Looking at the photo below, the three ladies got all of us that might have been big enough to make a purchasing decision. (My little guy was spared.)

On the way out they pulled out all the stops, guilting us for taking these necklaces and not buying any of their wares. “Why you not buy, it look so pretty on you. Take to your home with you for good luck.” I tried hard not to look at anything because then I knew I was sunk. “It’s for the baby!” she cooed. Meaning, ‘buy this so I can feed my child’. And that was a line that the eight of us lilted at each other for the rest of the trip. “It’s for the baby!”

After she told me all the prices of all her items, I explained that I had 9000 rupiah on me (about 75 cents). “No, you have 200,000, this one is 400,000, but I give you for half. You buy it so pretty I make it for you.” Then the kicker, “I give you this necklace for free (grabbing the thing around my neck) and I make it, now you buy this here.” I threatened to give it back to her and she pretended not to understand. We were back out to the parking lot several minutes after I emptied my wallet in front of her, so she could see I had no more than 9000. Of course I handed it to her. She gave me a bracelet in exchange and thanked me warmly before disappearing.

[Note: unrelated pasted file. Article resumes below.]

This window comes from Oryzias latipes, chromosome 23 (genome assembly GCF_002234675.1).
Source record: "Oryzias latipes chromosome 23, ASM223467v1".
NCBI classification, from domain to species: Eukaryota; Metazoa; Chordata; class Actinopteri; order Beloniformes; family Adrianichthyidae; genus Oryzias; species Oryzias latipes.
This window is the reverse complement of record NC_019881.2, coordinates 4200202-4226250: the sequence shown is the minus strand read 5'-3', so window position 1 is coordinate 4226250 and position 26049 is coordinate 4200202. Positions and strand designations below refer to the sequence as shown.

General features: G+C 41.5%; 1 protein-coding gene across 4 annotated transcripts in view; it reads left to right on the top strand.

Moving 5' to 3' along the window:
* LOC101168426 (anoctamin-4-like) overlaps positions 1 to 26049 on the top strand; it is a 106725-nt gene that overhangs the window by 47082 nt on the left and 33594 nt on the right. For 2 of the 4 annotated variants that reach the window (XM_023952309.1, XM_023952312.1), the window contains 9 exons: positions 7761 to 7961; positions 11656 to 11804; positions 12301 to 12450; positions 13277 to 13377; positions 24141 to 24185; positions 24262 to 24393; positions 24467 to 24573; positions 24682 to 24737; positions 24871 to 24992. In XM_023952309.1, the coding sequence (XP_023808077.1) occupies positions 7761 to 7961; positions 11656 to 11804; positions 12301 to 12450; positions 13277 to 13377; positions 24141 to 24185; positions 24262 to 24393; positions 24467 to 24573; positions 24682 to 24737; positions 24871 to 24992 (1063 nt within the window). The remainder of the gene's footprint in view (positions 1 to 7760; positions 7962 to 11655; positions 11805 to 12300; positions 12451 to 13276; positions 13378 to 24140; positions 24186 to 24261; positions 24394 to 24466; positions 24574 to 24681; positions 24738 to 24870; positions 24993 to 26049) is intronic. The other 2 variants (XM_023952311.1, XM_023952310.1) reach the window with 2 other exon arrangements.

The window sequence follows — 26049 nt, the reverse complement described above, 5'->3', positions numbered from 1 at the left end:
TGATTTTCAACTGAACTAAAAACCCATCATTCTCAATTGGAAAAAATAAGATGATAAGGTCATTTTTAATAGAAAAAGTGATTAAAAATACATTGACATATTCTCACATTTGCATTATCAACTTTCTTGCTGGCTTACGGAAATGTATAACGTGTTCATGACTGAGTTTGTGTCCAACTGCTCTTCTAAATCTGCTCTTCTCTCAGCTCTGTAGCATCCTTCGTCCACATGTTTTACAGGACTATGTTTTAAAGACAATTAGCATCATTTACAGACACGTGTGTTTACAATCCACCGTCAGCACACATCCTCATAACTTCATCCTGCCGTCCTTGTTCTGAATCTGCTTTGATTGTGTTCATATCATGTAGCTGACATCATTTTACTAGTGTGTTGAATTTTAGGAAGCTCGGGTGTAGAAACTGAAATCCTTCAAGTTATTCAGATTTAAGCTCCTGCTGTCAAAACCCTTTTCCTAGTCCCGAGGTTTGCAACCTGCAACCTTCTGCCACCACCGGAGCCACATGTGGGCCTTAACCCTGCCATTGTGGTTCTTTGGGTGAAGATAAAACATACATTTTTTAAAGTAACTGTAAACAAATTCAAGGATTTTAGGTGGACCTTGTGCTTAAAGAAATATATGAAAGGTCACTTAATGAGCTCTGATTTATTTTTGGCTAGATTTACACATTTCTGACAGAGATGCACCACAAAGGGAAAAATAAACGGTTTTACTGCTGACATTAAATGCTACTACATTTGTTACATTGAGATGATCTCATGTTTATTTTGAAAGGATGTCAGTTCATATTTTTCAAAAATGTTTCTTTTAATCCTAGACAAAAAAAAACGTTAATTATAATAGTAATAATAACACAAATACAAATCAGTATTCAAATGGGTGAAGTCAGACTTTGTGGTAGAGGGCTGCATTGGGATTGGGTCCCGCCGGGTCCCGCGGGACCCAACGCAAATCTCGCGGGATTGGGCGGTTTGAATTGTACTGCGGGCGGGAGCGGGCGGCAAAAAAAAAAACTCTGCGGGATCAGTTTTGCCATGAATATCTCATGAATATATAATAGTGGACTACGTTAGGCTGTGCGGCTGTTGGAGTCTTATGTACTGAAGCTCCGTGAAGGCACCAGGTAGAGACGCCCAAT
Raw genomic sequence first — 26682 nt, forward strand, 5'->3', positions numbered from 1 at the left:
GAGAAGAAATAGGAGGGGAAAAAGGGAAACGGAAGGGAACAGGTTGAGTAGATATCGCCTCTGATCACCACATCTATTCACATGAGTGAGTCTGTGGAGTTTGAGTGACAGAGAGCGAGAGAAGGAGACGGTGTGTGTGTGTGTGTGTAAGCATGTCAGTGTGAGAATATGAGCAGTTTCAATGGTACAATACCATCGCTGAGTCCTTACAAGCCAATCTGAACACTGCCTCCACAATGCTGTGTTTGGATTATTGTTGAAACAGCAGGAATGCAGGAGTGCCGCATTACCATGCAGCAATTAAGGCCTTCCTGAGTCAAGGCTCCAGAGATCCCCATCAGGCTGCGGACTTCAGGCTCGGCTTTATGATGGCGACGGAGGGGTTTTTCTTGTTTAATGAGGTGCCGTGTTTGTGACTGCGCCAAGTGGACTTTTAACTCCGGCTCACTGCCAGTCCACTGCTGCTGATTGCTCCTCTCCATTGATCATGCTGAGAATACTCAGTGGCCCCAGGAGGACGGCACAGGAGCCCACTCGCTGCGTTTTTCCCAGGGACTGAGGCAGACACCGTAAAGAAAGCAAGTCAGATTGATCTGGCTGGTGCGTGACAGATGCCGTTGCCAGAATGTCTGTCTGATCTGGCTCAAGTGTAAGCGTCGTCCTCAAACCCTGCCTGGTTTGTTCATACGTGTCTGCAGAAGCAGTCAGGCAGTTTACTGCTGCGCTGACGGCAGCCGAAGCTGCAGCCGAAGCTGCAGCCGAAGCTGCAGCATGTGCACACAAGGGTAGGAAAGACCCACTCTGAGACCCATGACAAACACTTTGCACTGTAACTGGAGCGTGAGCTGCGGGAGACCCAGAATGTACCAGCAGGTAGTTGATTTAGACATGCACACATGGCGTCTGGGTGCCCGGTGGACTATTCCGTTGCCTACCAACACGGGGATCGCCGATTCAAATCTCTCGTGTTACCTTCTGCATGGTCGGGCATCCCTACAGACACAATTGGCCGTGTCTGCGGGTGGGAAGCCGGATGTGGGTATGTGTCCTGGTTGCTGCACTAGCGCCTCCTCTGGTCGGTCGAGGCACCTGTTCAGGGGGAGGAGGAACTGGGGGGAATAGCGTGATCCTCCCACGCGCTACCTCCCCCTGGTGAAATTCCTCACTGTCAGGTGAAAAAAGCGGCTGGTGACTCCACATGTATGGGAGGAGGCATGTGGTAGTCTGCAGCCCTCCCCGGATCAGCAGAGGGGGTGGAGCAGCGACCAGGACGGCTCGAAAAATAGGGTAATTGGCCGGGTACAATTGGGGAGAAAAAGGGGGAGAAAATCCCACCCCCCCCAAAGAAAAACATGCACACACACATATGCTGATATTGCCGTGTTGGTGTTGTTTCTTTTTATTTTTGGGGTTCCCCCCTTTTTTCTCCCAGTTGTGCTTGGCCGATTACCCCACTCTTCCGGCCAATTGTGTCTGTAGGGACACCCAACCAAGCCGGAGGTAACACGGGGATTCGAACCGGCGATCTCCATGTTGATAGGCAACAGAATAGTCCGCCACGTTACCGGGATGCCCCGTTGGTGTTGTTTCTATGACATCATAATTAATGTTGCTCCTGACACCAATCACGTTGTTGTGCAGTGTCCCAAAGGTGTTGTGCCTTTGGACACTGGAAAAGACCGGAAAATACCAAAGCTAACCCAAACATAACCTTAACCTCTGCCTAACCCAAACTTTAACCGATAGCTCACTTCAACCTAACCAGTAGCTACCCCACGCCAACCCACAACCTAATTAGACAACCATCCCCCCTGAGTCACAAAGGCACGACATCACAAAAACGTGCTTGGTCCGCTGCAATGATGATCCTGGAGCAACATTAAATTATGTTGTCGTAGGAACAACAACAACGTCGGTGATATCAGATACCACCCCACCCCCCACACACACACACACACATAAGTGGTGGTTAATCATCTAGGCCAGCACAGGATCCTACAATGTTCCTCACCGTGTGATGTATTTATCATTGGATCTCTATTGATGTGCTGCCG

Now back inside the Bat temple:

We shook it off and followed our guide. He lead us to the main door and offered to take a photo of us in front of it. It was still raining almost in sheets.